The way in which the gases can escape from the dough in the oven will also dictate the final air-hole texture of the loaf.
N.B.: this operation is performed when the dough mass is at its most fragile, and destroys its permeability: proper tolerance is therefore essential in order to avoid the collapse of the dough pieces or their failure to acquire oven spring.
Baking is mostly responsible for a loaf’s volume, notably through the expansion of gases under the effect of temperature.
Heat: an insufficient amount of heat is likely to compromise the proofing of the dough mass during baking:
- excessive heat can result in a dense crumb,
- lack of heat can result in flat loaves.
Steam: this is used in the case of bulk batch bakes to prevent tearing as a result of overly rapid crust formation. If it is not properly controlled, steam can also bring about defects in volume:
- a lack of steam (sometimes linked to heavily limescaled equipment) can lead to under-risen loaves with tearing,
- excessive steam can result in flattened loaves with no scoring visible (INBP, 2016).
Maximising dough tolerance with the aid of functional ingredients
Tolerance is a decisive factor in the development of bread dough and therefore the volume of the finished product. It depends on several elements inherent in the recipe or process. The use of accurately dosed functional ingredients serves to maximise dough tolerance and ensure the appropriate volume and appearance of the finished product. They belong to different categories (ingredients, additives, processing aids) and must comply with regulatory requirements, as well as the wishes of consumers and bakers.
Oxidants for stabilising dough
The main merit of oxidants in the baking industry lies in their ability to strengthen the gluten network by creating disulfide bridges, i.e. highly solid covalent bonds, between protein chains. Said oxidative action results in more resilience in terms of dough tenacity, which serves to prevent the dough from collapsing throughout the manufacturing process, from the mixing through to the baking stage.
Enzymes to ensure proper fermentation
- The problem:
The availability of simple fermentable sugars formed on the hydrolysis of the starch present in flour depends on the complementary action of the beta-amylases and alpha-amylases. Nevertheless, alpha-amylases are generally present in very low levels in flour, save during grain germination (conditions of humidity or prolonged spells of rain, etc.).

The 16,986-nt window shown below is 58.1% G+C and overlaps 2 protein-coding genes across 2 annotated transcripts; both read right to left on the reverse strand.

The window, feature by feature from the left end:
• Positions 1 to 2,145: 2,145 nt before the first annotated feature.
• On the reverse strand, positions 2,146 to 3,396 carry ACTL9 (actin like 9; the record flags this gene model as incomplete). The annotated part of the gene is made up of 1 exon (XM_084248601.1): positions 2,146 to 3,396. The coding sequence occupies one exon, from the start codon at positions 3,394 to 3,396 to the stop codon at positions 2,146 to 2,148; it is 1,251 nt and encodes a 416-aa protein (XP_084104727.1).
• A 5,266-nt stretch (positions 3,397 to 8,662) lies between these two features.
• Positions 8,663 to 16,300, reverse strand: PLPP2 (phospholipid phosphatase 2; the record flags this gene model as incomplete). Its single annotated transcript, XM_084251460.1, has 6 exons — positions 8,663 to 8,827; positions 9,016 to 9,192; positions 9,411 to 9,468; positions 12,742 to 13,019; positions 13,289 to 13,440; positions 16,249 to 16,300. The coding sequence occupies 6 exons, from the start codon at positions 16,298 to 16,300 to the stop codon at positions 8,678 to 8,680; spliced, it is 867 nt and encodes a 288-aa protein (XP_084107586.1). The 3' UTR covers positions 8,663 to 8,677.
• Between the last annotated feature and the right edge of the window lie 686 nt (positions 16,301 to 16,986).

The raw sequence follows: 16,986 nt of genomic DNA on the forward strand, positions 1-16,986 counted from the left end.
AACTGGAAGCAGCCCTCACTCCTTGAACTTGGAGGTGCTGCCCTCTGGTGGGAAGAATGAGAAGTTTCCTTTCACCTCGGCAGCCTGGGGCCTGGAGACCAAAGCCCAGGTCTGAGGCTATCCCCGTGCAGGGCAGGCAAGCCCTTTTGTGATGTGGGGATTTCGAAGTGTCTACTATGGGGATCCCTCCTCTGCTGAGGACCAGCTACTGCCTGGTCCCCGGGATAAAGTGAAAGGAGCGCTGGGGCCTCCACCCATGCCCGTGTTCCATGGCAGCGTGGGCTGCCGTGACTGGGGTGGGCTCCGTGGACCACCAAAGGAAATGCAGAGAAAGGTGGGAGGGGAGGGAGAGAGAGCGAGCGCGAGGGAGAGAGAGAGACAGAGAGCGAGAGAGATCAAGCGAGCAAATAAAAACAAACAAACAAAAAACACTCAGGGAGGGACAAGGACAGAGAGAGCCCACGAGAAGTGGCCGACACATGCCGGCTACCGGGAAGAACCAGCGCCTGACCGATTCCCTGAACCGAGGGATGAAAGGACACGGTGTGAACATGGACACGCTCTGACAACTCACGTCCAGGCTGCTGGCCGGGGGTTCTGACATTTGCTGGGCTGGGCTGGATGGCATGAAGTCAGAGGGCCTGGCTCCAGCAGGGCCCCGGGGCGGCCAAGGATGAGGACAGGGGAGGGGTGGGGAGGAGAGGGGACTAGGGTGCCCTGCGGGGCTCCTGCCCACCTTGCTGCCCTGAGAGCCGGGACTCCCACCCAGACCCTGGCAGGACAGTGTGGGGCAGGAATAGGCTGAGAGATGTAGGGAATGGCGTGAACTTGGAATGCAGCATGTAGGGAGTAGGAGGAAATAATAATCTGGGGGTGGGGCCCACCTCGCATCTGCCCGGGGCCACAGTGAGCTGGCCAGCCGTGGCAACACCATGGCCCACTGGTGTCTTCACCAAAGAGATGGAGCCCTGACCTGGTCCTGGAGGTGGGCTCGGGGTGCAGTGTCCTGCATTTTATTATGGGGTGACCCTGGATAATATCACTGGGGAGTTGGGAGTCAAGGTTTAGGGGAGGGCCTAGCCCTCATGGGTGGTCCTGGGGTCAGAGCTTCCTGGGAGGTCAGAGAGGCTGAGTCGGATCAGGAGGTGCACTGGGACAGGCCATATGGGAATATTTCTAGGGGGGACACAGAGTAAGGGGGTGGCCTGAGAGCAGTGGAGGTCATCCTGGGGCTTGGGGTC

- The solution:
In order to ensure the satisfactory availability of sugars and supplement the action of the beta-amylases, alpha-amylases of vegetal, fungal or bacterial origin can therefore be added to the dough during mixing.
Another type of enzyme may be used in conjunction with the amylases. Pullulanases are capable of hydrolysis, a process during which they release maltodextrins and increase the potential action of the beta-amylases.
Fermentation is made easier; the dough is softened in the process in a way that will improve its development in the oven. Overdosing can lead to a sticky dough, or even crumb (Syfab, 2015).
Other enzymes to improve tolerance
- Mode of action:
Owing to their high water retention capacities, xylans, especially arabinoxylans, can limit the availability of water present in dough. Xylanases, processing aids of bacterial or fungal origin, are enzymes with the ability to reduce the amount of water retained by these carbohydrates and thus increase its availability for the other components of dough.
Adding them has the initial effect of assisting the development of the gluten network. The machinability of the dough is thus improved, rendering it more able to withstand the subsequent dividing, rounding, shaping and even sheeting operations (Pyler and Gorton, 2008).
Emulsifiers to promote gas retention
- What are they and how do they work?
Emulsifiers are amphiphilic molecules, in other words they possess a hydrophilic pole and a hydrophobic pole (like the polar lipids in flour). Lecithins were the first emulsifiers ever used and were gradually replaced by more active emulsifiers.
- Mode of action:
When added to dough, they enable the formation of finer strands of gluten, with fewer starch grains incorporated into the gluten network, thus leading to improved gas retention and therefore volume in the end product.
The addition of emulsifiers helps to improve dough elasticity and extensibility, while conferring a more finely textured crumb. Some emulsifiers also have worthwhile benefits in terms of softness and anti-blistering properties.